Blake Anderson and USU Football Announce Mental Health Awareness Campaign
Editor’s Note: This article contains content related to suicide and mental health issues. If you or someone you know is struggling with mental health issues, you can contact Counseling and Psychology Services on campus at 435.797.1012 or the National Suicide Prevention Lifeline at 988.
LOGAN — “Mental health matters. I encourage you if you or someone you know is hurting – step up, speak up and do whatever you can to help them find the resources they need. Keeping silent is too expensive.
Utah State head coach Blake Anderson announced in a video message Monday that Utah State Football is dedicating this week’s football game against UNLV to mental health awareness.
In February, Cason Anderson, one of Blake Anderson’s sons, committed suicide.
“Our lives changed forever on February 28, 2022, just six months ago,” Anderson said. “When a phone call from my brother on a Monday morning told me that Cason didn’t show up for work that morning and no one could find him.”
Cason’s family had contacted him in the days before his death. On Thursday, Blake had a chat where they were joking and having fun. On Friday night, Cason played video games with his brother and his friends and even told them he wanted to play games again the next day.
“He was always the biggest smile in the room. The biggest laugh in the room. Always the joker, always the sarcastic joker. This Cason was just Cason. But somewhere in the middle of the night when everyone was gone, Cason went to a place so dark he didn’t want to do it anymore. He didn’t want to be here anymore and he committed suicide. And my brother must have called me and told me we found Cason. He left. He committed suicide. »
“Our lives were forever changed that morning. Part of me and part of our family was gone. He’s never coming back. The questions are all that’s left of why didn’t I see him? How could I have -I could have helped more? What could I have done? I mean, he never let any of us know. There were no red flags. There were no signs. harbinger. He always made sure to tell you that he was fine. If you’re in pain. If you’re dealing with dark thoughts. If you’re depressed. If you’re dealing with grief so heavy that you don’t don’t know what to do with it, don’t hesitate to contact us. There are people around you who want to help you. There are people God has put in your life who want to carry your burden. They would much rather carry your burden rather than carrying your coffin.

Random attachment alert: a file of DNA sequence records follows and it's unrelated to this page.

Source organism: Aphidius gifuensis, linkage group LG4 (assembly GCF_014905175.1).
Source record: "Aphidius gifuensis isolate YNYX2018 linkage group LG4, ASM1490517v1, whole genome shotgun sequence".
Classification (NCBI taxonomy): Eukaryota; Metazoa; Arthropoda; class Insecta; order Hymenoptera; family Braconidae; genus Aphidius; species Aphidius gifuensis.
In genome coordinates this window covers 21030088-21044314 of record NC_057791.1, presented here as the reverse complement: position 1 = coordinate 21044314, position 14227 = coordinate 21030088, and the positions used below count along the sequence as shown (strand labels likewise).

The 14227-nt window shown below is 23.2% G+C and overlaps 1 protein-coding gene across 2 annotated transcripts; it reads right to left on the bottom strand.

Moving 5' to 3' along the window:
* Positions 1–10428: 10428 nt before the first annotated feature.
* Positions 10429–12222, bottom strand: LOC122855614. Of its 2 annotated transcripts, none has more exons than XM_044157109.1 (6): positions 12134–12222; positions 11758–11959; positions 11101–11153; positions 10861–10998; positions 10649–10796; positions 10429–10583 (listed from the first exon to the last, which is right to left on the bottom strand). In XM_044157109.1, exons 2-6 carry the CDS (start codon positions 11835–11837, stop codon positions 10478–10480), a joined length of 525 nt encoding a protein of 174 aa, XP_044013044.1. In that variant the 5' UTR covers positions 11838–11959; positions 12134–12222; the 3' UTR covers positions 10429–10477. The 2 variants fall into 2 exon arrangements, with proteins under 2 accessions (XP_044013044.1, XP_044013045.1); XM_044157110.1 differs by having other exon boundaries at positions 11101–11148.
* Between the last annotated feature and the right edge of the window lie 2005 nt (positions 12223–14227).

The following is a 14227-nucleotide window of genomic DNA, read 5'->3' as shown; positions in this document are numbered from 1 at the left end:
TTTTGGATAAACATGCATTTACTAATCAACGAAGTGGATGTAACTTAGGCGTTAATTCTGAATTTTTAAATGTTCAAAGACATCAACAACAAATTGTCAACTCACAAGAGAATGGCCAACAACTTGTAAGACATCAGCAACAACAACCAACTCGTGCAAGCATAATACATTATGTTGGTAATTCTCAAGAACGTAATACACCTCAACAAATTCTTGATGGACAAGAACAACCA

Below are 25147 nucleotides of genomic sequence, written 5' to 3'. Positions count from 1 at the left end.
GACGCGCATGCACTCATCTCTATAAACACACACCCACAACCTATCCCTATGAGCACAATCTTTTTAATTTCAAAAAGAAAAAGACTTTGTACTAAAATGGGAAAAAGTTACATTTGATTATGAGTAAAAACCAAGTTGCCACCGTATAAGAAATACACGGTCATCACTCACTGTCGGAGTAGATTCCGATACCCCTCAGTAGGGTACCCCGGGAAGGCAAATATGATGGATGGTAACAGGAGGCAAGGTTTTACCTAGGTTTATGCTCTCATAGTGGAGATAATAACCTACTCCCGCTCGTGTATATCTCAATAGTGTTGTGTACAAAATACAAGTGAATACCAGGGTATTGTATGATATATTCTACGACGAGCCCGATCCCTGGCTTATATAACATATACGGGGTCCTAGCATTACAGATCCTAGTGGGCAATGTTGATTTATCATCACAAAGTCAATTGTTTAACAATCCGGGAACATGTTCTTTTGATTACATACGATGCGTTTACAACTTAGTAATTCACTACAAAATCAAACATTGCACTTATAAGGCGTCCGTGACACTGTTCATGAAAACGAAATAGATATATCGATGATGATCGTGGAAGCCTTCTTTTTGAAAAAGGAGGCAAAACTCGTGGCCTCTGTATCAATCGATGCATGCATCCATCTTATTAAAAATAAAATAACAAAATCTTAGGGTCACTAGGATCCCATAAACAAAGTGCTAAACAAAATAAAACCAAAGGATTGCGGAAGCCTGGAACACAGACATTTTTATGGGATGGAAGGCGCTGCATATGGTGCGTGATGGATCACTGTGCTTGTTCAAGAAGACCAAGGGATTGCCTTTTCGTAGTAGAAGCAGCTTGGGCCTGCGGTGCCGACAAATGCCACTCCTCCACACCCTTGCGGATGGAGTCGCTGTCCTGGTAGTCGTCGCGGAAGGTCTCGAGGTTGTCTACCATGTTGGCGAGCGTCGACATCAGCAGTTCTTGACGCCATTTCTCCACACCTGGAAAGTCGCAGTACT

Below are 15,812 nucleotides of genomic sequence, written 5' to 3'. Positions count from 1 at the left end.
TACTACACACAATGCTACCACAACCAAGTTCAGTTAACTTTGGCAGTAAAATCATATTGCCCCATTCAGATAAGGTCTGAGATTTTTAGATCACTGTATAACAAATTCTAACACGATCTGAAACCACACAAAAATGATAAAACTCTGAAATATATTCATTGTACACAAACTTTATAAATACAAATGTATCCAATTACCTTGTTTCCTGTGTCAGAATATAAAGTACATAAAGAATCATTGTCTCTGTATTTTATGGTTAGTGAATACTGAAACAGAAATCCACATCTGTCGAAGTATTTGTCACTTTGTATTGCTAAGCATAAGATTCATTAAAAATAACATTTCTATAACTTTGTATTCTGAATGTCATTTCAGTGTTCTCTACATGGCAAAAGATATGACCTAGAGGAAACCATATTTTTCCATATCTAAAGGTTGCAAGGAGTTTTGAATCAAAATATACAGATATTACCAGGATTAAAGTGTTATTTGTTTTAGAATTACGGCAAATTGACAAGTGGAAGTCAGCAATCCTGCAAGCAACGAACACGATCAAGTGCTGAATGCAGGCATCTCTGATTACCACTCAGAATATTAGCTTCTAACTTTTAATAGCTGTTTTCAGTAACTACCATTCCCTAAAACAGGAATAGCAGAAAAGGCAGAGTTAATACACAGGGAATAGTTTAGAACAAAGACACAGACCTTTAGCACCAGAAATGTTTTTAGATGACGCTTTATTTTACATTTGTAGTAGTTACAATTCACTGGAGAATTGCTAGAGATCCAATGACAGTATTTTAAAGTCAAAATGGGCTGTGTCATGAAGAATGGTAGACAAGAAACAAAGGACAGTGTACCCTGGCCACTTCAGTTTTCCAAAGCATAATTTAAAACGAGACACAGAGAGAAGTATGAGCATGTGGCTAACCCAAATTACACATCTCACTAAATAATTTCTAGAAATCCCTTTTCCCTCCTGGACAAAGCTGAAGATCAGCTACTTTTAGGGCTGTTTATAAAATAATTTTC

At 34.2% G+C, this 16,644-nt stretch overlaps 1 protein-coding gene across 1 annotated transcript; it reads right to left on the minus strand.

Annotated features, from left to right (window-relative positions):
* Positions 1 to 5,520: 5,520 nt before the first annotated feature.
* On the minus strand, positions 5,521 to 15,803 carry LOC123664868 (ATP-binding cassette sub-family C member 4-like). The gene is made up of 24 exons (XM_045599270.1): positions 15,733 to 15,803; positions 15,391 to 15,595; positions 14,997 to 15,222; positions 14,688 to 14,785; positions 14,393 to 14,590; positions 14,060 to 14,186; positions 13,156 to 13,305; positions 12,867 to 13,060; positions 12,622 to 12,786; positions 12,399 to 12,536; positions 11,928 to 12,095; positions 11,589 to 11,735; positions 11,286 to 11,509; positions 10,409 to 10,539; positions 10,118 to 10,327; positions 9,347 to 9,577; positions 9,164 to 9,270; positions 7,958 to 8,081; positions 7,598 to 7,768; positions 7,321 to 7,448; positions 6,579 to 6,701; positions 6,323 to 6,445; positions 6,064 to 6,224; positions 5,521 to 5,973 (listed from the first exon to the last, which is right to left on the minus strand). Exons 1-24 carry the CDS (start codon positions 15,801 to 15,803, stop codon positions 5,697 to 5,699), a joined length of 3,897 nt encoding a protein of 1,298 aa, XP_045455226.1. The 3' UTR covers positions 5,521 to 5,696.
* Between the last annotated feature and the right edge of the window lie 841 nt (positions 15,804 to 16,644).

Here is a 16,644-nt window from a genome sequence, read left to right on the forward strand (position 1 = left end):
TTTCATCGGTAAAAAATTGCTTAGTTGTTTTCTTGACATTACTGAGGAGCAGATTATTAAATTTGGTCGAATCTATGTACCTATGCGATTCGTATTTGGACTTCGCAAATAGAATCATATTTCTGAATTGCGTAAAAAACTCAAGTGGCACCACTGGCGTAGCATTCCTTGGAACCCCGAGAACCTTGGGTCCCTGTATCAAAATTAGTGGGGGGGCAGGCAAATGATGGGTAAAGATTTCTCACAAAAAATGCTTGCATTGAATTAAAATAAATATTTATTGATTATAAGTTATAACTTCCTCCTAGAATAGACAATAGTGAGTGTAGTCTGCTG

During the video, Anderson reached out to the audience and encouraged them to support the team in their efforts to help those struggling and to raise awareness.
“We would love for you to join us and support this cause and hopefully help those in need,” Anderson said.
In the video, Anderson also talked about how he viewed mental health growing up.
“I’m probably not much different from most guys my age,” Anderson said. “I grew up in a time and a time when as a man you didn’t show you were in pain. You didn’t show you were in pain or you didn’t cry. It was the mentality of getting ready, dusting off, taping, getting back to work.
Anderson’s recent trials with mental health began when his wife Wendy Anderson was diagnosed with breast cancer. She passed away in 2019.
“Grief has settled into (for) my family in a way we’ve never seen before,” Anderson said. “We didn’t really know what to do with it, so we leaned on Christ. Our faith is in him. We leaned on the people around us whom God had placed in our path. And honestly, I kind of took the same approach that you get up, dust yourself off, and keep taking a step.
After this tragedy, Anderson’s father died six months later. A year later, her brother was diagnosed with stage 4 colon cancer.
The Aggies will face the Rebels on Saturday at 5 p.m. at Maverik Stadium. You can listen to the game on Aggie Radio 92.3 FM.
To hear Anderson tell his story himself, watch the video below.
— USU Football (@USUFootball) September 19, 2022
Featured image from the 2021 game at UNLV. Photo by Bailey Rigby.